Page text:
How to see which process is listening on a port in MacOS?
Are you experiencing problems connecting to a certain network port on your Mac computer? Do you want to determine which process is using that port? If so, you’ve come to the right place. In this article, we’ll show you how to see which process is listening on a port in MacOS. We’ll also explain the importance of port monitoring and how it can help you troubleshoot network connectivity issues.
Before we dive into the topic of port monitoring, it’s important to understand what ports are and how they work. In computer networking, a port is a communication endpoint that identifies a specific process or service running on a computer. Ports are identified by numbers ranging from 0 to 65535. Ports from 0 to 1023 are reserved for system services and should not be used for other purposes. Ports from 1024 to 49151 are registered ports, which are assigned by the Internet Assigned Numbers Authority (IANA) to specific services or applications. Ports from 49152 to 65535 are dynamic or private ports, which can be used by any application.
Why Monitor Ports?
Monitoring ports is an essential part of network troubleshooting. When you encounter network connectivity issues, such as slow response times or dropped connections, monitoring the ports in use can help you identify the source of the problem. For example, if a certain port is being used by an application or process that is causing network issues, you can terminate that process or assign a different port to that application.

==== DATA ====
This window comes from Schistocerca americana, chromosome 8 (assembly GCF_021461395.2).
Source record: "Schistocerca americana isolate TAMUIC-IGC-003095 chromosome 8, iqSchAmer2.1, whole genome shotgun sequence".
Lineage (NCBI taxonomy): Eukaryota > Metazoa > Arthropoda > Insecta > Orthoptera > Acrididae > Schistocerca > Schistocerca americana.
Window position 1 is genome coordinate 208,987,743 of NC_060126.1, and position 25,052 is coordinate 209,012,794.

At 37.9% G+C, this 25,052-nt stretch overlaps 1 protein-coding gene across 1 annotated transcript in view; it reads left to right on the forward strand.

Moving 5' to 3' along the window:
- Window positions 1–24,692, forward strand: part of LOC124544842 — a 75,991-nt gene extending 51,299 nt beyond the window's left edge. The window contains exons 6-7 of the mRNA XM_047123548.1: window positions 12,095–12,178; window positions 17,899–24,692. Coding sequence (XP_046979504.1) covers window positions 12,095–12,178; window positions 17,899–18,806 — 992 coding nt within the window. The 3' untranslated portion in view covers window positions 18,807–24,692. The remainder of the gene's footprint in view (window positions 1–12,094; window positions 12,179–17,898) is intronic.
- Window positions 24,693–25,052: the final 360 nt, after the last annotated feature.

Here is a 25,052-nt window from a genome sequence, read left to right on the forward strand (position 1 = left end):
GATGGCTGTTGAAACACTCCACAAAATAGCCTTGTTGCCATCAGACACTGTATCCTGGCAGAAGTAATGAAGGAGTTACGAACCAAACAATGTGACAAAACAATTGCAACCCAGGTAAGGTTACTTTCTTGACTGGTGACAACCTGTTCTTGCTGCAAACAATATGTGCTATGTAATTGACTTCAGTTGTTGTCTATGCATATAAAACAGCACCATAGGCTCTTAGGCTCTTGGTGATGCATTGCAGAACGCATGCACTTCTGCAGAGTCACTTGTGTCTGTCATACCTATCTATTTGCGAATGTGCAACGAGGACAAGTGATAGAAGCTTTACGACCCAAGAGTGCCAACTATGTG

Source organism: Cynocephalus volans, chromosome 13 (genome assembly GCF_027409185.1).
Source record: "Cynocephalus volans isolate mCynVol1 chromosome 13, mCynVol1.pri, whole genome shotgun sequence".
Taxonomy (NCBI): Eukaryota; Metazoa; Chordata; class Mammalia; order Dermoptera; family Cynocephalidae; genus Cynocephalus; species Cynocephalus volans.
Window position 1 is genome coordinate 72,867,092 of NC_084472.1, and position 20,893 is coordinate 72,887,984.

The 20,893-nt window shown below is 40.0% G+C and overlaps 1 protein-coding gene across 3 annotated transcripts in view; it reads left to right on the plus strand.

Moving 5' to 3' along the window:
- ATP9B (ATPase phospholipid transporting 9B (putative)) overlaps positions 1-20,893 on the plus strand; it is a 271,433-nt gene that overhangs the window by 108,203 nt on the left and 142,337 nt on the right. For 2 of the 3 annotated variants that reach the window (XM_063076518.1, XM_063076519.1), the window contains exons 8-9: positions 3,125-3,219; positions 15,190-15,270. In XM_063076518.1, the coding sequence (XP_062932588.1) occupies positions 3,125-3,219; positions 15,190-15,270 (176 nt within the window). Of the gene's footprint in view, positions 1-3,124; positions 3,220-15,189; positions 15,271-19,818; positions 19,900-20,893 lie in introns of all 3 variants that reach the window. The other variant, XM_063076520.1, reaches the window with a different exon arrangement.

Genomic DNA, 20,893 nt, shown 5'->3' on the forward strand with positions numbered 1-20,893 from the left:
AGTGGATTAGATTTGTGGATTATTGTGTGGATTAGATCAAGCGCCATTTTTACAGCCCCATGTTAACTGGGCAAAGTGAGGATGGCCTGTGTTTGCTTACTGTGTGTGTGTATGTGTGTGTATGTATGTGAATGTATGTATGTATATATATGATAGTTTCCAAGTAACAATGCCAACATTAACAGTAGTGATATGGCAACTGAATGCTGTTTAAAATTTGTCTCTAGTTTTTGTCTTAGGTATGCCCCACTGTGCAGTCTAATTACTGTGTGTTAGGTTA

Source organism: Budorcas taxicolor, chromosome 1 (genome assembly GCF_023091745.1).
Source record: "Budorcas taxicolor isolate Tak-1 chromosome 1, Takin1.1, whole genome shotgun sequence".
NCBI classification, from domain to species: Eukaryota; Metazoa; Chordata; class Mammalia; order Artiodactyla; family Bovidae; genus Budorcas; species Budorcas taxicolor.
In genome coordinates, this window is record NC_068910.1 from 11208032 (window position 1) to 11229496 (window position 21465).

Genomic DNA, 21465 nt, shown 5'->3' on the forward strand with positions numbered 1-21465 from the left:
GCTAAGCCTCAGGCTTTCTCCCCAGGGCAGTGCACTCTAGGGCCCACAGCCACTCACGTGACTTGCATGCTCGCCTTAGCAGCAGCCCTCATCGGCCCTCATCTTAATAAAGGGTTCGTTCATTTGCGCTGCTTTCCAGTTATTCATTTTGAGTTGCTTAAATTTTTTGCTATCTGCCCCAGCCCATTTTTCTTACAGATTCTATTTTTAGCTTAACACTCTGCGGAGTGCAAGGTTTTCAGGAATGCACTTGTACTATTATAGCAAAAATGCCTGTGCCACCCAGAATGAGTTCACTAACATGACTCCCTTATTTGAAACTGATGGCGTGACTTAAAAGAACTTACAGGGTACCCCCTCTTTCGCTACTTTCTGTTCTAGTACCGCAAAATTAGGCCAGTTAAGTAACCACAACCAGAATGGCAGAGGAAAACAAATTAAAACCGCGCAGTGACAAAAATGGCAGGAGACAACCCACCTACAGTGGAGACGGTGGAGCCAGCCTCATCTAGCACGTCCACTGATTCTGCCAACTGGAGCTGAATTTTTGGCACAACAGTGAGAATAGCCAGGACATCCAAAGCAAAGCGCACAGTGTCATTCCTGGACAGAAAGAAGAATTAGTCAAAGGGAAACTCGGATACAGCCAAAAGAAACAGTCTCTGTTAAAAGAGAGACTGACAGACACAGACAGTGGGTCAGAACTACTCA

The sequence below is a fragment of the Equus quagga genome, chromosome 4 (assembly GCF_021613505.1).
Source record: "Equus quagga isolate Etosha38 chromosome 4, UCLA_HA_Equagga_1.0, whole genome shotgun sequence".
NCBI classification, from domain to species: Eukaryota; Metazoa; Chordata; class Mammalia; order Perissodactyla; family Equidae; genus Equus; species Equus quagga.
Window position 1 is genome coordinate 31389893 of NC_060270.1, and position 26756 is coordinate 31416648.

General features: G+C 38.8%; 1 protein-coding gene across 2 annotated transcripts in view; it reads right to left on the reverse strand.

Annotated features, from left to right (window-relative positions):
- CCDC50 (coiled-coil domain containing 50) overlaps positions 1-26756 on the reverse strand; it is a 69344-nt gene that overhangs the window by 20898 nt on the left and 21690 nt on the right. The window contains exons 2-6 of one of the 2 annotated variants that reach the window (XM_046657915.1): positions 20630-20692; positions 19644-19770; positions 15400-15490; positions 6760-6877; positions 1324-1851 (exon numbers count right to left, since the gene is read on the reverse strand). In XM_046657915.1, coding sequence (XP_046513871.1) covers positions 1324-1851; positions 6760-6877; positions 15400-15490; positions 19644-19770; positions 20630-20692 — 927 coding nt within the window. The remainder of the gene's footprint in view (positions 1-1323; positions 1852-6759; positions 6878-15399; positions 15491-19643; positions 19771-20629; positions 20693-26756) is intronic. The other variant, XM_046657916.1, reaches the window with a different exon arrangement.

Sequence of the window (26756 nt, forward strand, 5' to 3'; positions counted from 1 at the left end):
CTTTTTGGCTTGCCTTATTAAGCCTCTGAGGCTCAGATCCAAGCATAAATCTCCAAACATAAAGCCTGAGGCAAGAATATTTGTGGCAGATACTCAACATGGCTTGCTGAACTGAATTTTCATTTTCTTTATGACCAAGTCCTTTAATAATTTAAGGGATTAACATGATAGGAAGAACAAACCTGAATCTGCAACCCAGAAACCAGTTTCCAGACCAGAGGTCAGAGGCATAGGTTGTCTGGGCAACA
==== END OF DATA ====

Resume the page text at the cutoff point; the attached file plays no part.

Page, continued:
How to See Which Process Is Listening on a Port in MacOS
Now that you understand the importance of port monitoring, let’s look at how to see which process is listening on a port in MacOS. Follow these steps:
- Open the Terminal application on your Mac. You can do this by searching for “Terminal” in Spotlight or navigating to Applications > Utilities > Terminal.
- Type the following command and press Enter:
Copy codesudo lsof -i :[port_number]
Replace [port_number] with the number of the port you want to monitor. For example, if you want to monitor port 80, the command should look like this:
Copy codesudo lsof -i :80
- If a process is listening on the specified port, you’ll see an output similar to this:
Copy codeCOMMAND PID USER FD TYPE DEVICE SIZE/OFF NODE NAME httpd 1234 root 4u IPv6 4321 0t0 TCP *:http (LISTEN)
The output shows the command name (httpd), process ID (PID), user, file descriptor (FD), type, device, size/offset, node, and name of the process listening on the port. In this example, httpd is listening on port 80.
- If no process is listening on the specified port, you won’t see any output.
Monitoring ports is a crucial part of network troubleshooting, and knowing how to see which process is listening on a port in MacOS can help you quickly identify and resolve network issues. By following the steps outlined in this article, you can easily monitor the ports in use on your Mac and determine which process or application is using a specific port. We hope this article has been helpful in solving your network connectivity issues.